As far as maintenance is concerned, sealing concrete will make it stain resistant (but not stain-proof) and easier to clean. If you opt to seal, choose a penetrating concrete sealer. A clear, silicone-based water-repellent sealer is a good choice if you want to maintain the appearance of the concrete. If you want to do more than preserve the surface—for example, enhance the color (often desirable with exposed aggregates) or add gloss—choose an acrylic-based sealer. Don't use deicers that contain ammonium nitrate or ammonium sulfate, which can destroy concrete. Never let fertilizer sit on concrete; if it gets wet, it can leave stains.
All wooden surfaces eventually turn gray from sun exposure. North American woods, including Southern pine (which is often pressure treated), cedar, and redwood, benefit from regular sealing; this can help prolong the rich look of the wood. Tropical woods, such as ipe, Bangkiria, and mahogany, are dense and oily and usually don't need sealing. Perry says, "Periodically rearrange your outdoor furniture, including planters, toys, and grills, to prevent sunlight from causing mismatched color patches as well as water gathering beneath them."
North American woods need to be sealed yearly to protect them from the elements. Perry recommends BEHR's Cedar Naturaltone Semi-Transparent Waterproofing Exterior Wood Stain and Sealer ($34.98, homedepot.com), as it's an all-in-one wood stain and sealer with complete weatherproofing protection from the elements. To remove mold and rust stains from your wood floors, Perry says to make a more potent cleaning concoction. "When mixing a cleaning solution for extremely dirty wood, consider a lower proportion of water for a more concentrated cleaner," she says. "This may be especially effective for long-neglected decks."
Composite decking materials are made of wood and plastic (sometimes recycled grocery bags or milk jugs). Manufacturers typically do not recommend painting, staining, or sealing composite surfaces. The best way to combat mildew and other stains is to keep the deck clean with regular use of a broom and a hose. Like regular wood, composites can become moldy and develop tannin stains. A deck cleaner that contains sodium hypochlorite should remove mold; one that contains oxalic or phosphoric acid will remove tannin stains and get rid of dirt and rust. Most composites can be deep cleaned with deck cleaner containing phosphoric, oxalic, or hydrochloric acid, or sodium hypochlorite, and a stiff-bristle brush or broom. Consult the composite manufacturer. It's important not to pressure wash this type of material, notes Perry. "Do not use a pressure washer on a composite deck, as it can damage the decking," she says.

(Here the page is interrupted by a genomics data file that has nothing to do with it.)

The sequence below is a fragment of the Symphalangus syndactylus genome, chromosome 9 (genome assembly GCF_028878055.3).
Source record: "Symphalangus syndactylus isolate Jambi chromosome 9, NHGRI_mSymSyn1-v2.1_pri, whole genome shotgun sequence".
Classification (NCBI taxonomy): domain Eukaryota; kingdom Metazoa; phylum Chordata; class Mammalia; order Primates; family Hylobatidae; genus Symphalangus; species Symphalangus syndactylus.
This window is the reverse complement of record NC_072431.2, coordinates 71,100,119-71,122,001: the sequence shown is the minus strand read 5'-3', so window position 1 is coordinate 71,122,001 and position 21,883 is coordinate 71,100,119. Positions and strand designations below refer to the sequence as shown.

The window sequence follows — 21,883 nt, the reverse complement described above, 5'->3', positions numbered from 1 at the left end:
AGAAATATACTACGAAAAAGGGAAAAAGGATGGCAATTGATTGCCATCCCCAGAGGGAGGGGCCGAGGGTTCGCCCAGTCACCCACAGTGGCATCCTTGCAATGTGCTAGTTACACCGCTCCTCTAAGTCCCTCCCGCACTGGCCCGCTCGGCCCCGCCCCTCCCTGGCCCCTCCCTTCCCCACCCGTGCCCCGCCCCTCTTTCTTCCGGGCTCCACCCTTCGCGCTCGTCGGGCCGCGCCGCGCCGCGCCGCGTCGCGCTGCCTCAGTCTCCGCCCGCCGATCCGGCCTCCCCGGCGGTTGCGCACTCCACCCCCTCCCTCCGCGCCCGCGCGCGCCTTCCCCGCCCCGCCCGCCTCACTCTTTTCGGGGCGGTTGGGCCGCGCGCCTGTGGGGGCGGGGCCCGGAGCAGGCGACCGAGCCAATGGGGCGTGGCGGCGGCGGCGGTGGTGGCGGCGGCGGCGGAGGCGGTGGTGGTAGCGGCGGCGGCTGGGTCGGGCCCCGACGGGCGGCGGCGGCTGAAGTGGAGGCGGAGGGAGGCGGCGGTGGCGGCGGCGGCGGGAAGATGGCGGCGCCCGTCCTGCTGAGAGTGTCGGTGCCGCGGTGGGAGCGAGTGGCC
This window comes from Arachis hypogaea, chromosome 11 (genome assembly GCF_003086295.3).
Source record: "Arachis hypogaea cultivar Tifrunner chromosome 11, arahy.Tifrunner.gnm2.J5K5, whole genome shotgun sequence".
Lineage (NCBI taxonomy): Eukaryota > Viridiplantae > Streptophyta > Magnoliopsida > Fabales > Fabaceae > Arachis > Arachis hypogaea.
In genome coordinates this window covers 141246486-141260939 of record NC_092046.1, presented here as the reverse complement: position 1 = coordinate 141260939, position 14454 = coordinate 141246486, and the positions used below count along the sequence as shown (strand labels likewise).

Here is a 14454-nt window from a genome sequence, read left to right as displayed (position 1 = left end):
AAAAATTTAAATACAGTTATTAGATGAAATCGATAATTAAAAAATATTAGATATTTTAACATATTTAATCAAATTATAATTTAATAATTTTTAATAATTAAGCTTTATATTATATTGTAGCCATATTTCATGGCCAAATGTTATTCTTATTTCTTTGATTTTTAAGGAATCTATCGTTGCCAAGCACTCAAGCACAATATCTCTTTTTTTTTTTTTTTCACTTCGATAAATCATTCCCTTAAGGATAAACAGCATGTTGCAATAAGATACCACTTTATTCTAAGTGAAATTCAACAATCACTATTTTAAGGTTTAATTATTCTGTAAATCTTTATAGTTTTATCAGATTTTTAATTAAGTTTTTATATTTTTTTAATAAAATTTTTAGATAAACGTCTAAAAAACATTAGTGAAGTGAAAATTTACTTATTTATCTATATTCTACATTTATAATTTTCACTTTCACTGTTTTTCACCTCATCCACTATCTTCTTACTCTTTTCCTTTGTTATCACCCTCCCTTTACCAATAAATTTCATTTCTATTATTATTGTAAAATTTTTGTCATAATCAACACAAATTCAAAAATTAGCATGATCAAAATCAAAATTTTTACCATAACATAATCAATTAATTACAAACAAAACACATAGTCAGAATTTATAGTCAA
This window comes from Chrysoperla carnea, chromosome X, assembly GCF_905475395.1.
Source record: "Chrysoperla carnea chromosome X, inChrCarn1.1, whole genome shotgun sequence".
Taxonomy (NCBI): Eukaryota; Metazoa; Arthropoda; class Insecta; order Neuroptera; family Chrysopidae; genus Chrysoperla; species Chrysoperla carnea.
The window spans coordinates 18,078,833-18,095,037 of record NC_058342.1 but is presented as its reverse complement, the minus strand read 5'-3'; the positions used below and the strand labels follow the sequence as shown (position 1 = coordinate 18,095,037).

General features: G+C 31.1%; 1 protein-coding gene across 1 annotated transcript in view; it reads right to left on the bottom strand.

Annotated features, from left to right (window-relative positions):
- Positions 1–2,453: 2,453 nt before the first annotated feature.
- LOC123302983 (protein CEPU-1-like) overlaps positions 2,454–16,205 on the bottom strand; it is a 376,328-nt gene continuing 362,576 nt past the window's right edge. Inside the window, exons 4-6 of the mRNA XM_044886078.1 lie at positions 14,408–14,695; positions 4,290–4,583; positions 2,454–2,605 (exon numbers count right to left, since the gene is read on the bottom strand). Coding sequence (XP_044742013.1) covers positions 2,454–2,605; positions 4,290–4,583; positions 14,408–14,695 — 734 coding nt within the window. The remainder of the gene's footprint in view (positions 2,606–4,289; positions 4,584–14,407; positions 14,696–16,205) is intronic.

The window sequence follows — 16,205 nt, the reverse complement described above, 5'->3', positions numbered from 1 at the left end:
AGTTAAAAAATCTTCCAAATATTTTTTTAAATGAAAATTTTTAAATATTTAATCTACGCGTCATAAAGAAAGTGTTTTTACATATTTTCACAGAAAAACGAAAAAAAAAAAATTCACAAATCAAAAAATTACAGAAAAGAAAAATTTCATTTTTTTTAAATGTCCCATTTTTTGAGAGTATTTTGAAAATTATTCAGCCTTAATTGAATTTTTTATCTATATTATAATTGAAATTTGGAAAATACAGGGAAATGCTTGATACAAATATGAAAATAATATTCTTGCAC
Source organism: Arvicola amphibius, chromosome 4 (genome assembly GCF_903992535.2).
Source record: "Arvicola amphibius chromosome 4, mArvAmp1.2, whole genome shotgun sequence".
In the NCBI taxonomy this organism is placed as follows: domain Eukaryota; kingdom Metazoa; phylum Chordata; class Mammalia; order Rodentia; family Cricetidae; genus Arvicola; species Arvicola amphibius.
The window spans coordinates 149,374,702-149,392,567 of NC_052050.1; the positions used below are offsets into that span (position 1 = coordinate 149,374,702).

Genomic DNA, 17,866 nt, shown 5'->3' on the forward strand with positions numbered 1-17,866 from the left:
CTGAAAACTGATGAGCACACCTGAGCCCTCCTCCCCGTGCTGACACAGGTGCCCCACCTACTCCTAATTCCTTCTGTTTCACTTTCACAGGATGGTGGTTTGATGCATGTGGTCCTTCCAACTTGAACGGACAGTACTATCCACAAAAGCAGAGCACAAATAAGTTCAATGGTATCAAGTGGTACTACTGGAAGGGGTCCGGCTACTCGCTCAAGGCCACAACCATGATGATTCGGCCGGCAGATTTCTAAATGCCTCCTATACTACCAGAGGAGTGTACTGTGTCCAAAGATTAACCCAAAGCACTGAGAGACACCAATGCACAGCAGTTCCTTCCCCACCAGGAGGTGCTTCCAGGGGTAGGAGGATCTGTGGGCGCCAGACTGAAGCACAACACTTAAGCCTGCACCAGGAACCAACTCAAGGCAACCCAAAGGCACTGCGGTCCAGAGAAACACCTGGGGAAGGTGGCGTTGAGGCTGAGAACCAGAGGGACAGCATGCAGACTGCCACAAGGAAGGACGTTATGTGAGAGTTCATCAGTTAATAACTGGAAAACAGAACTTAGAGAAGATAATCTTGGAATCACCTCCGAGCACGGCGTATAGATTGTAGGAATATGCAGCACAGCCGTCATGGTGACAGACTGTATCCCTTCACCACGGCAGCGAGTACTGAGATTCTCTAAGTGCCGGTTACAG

Patio stone can be divided into two categories. Siliceous stone (granite, slate, sandstone, brownstone, and bluestone) is hard and durable. Calcareous stone (marble, travertine, and limestone) is more delicate and porous, so it is susceptible to stains. To tell which kind you have, put a drop of white vinegar in an inconspicuous spot. If it fizzes, the stone is calcareous. Use a pH-neutral stone cleaner, and scrub with a soft-bristle brush or broom. Avoid household detergents, which tend to be too acidic or too alkaline. Repeated use of them can erode calcareous stone and dull the polish on siliceous stone.
To remove stains, use a stone poultice. Read the label to be certain you're choosing the right stain remover for your needs. When cleaning siliceous stone, you can boost the power of a stone poultice by adding a little all-purpose household cleaner, as long as it doesn't contain chlorine bleach. To remove moss and organic matter from siliceous stone, use a stone cleaner that has phosphoric acid. For calcareous stone, choose a nonacidic algae remover.
Weathering and the sun will fade most stains over time, but they fade the luster of surfaces, too. A stone enhancer will bring a more saturated look to the stone, particularly to slate and tumbled marble. If you opt for an enhancer, choose one with a built-in sealer to add stain resistance. Calcareous stone surfaces in high-traffic areas will benefit from sealing to aid stain resistance. As always, read labels to be sure the sealer is designed to protect against the stains you're likely to encounter. Reapply it every three to five years.